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On Gaussian Process NARX Models and Their Higher-Order Frequency Response Functions

  • Keith Worden
  • Graeme Manson
  • Elizabeth J. Cross
Conference paper
Part of the Springer Proceedings in Mathematics & Statistics book series (PROMS, volume 97)

Abstract

One of the most versatile and powerful approaches to the identification of nonlinear dynamical systems is the NARMAX (Nonlinear Auto_regressive Moving Average with eXogenous inputs) method. The model represents the current output of a system by a nonlinear regression on past inputs and outputs and can also incorporate a nonlinear noise model in the most general case. Although the NARMAX model is most often given a polynomial form, this is not a restriction of the method and other formulations have been proposed based on nonparametric machine learning paradigms, for example. All of these forms of the NARMAX model allow the computation of Higher-order Frequency Response Functions (HFRFs) which encode the model in the frequency domain and allow a direct interpretation of how frequencies interact in the nonlinear system under study. Recently, a NARX (no noise model) formulation based on Gaussian Process (GP) regression has been developed. One advantage of the GP NARX form is that confidence intervals are a natural part of the prediction process. The objective of the current paper is to discuss the GP formulation and show how to compute the HFRFS corresponding to GP NARX. Examples will be given based on simulated data.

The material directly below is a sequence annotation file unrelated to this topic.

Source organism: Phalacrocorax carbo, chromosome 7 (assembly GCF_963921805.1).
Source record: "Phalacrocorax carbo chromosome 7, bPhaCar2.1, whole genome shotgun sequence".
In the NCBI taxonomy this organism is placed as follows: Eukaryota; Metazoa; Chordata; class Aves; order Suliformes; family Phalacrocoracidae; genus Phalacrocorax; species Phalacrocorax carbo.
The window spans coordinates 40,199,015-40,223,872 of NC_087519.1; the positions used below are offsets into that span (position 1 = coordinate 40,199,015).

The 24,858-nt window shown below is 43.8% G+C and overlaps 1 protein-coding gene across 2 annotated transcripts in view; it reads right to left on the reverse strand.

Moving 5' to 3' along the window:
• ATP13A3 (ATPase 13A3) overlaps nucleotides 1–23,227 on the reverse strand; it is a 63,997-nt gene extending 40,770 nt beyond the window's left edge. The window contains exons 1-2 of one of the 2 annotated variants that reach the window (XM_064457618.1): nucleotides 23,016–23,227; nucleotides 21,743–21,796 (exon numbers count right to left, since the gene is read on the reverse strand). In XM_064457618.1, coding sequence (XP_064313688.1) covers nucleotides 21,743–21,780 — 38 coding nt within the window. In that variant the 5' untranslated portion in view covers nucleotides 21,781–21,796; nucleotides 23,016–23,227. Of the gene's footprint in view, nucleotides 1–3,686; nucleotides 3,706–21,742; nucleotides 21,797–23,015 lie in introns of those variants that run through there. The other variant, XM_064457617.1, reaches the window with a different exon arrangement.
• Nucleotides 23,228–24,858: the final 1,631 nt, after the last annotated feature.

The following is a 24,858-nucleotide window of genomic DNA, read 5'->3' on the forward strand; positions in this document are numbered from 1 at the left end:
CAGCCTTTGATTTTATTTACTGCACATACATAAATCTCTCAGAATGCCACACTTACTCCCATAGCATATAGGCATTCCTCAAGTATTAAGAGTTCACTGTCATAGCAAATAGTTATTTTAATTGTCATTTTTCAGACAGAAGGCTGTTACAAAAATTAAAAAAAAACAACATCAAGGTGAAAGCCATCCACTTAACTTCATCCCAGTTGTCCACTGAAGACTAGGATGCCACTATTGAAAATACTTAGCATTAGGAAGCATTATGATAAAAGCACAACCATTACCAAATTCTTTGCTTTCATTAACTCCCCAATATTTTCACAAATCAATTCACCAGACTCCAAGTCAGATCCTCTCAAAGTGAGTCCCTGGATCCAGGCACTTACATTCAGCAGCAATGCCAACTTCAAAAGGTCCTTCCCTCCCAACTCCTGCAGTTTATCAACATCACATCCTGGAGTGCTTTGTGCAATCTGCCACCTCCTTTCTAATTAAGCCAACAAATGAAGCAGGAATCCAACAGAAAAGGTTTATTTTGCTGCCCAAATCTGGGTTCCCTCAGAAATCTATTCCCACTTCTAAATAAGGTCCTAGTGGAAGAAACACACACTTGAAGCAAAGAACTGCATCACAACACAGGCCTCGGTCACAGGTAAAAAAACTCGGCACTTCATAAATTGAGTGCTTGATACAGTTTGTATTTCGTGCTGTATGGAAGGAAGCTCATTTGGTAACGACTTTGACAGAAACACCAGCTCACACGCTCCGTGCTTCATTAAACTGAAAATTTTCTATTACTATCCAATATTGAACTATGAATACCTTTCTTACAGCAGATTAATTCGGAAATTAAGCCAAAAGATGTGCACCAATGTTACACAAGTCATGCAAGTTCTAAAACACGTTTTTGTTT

Keywords

Nonlinear system identification NARMAX models Higher-order Frequency Response Functions (HFRFs) Gaussian processes 

Notes

Acknowledgements

The authors would like to thank Dr James Hensman of the University of Sheffield Centre for Translational Neuroscience for a number of interesting and useful discussions.

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Copyright information

© Springer International Publishing Switzerland 2014

Authors and Affiliations

  • Keith Worden
    • 1
  • Graeme Manson
    • 1
  • Elizabeth J. Cross
    • 1
  1. 1.Dynamics Research Group, Department of Mechanical EngineeringUniversity of SheffieldSheffieldUK

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